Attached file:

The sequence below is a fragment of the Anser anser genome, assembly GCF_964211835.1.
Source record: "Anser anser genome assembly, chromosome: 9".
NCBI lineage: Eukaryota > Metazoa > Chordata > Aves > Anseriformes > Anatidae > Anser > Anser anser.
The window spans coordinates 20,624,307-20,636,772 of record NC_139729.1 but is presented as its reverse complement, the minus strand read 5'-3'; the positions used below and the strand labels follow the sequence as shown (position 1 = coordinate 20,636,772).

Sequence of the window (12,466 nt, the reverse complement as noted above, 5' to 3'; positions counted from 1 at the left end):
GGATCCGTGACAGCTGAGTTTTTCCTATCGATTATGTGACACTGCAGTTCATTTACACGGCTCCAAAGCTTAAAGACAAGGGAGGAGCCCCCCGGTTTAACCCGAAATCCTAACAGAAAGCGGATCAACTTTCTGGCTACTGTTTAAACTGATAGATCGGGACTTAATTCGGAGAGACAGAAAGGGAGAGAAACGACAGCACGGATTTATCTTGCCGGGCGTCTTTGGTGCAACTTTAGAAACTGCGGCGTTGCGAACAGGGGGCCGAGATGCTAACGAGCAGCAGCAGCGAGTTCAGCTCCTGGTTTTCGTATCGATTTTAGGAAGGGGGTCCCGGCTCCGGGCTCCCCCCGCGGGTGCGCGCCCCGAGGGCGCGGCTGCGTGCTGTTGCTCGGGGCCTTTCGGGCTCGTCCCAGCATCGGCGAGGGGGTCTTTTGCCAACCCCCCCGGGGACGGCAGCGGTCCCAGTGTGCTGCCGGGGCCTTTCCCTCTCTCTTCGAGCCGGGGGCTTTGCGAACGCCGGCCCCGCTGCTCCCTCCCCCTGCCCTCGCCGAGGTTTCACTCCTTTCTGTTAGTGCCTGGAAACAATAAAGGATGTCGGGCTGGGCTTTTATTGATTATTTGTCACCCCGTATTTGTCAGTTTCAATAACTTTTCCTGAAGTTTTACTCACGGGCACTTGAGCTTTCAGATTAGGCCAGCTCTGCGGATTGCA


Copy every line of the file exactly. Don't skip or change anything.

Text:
The sequence below is a fragment of the Anser anser genome, assembly GCF_964211835.1.
Source record: "Anser anser genome assembly, chromosome: 9".
NCBI lineage: Eukaryota > Metazoa > Chordata > Aves > Anseriformes > Anatidae > Anser > Anser anser.
The window spans coordinates 20,624,307-20,636,772 of record NC_139729.1 but is presented as its reverse complement, the minus strand read 5'-3'; the positions used below and the strand labels follow the sequence as shown (position 1 = coordinate 20,636,772).

Sequence of the window (12,466 nt, the reverse complement as noted above, 5' to 3'; positions counted from 1 at the left end):
GGATCCGTGACAGCTGAGTTTTTCCTATCGATTATGTGACACTGCAGTTCATTTACACGGCTCCAAAGCTTAAAGACAAGGGAGGAGCCCCCCGGTTTAACCCGAAATCCTAACAGAAAGCGGATCAACTTTCTGGCTACTGTTTAAACTGATAGATCGGGACTTAATTCGGAGAGACAGAAAGGGAGAGAAACGACAGCACGGATTTATCTTGCCGGGCGTCTTTGGTGCAACTTTAGAAACTGCGGCGTTGCGAACAGGGGGCCGAGATGCTAACGAGCAGCAGCAGCGAGTTCAGCTCCTGGTTTTCGTATCGATTTTAGGAAGGGGGTCCCGGCTCCGGGCTCCCCCCGCGGGTGCGCGCCCCGAGGGCGCGGCTGCGTGCTGTTGCTCGGGGCCTTTCGGGCTCGTCCCAGCATCGGCGAGGGGGTCTTTTGCCAACCCCCCCGGGGACGGCAGCGGTCCCAGTGTGCTGCCGGGGCCTTTCCCTCTCTCTTCGAGCCGGGGGCTTTGCGAACGCCGGCCCCGCTGCTCCCTCCCCCTGCCCTCGCCGAGGTTTCACTCCTTTCTGTTAGTGCCTGGAAACAATAAAGGATGTCGGGCTGGGCTTTTATTGATTATTTGTCACCCCGTATTTGTCAGTTTCAATAACTTTTCCTGAAGTTTTACTCACGGGCACTTGAGCTTTCAGATTAGGCCAGCTCTGCGGATTGCA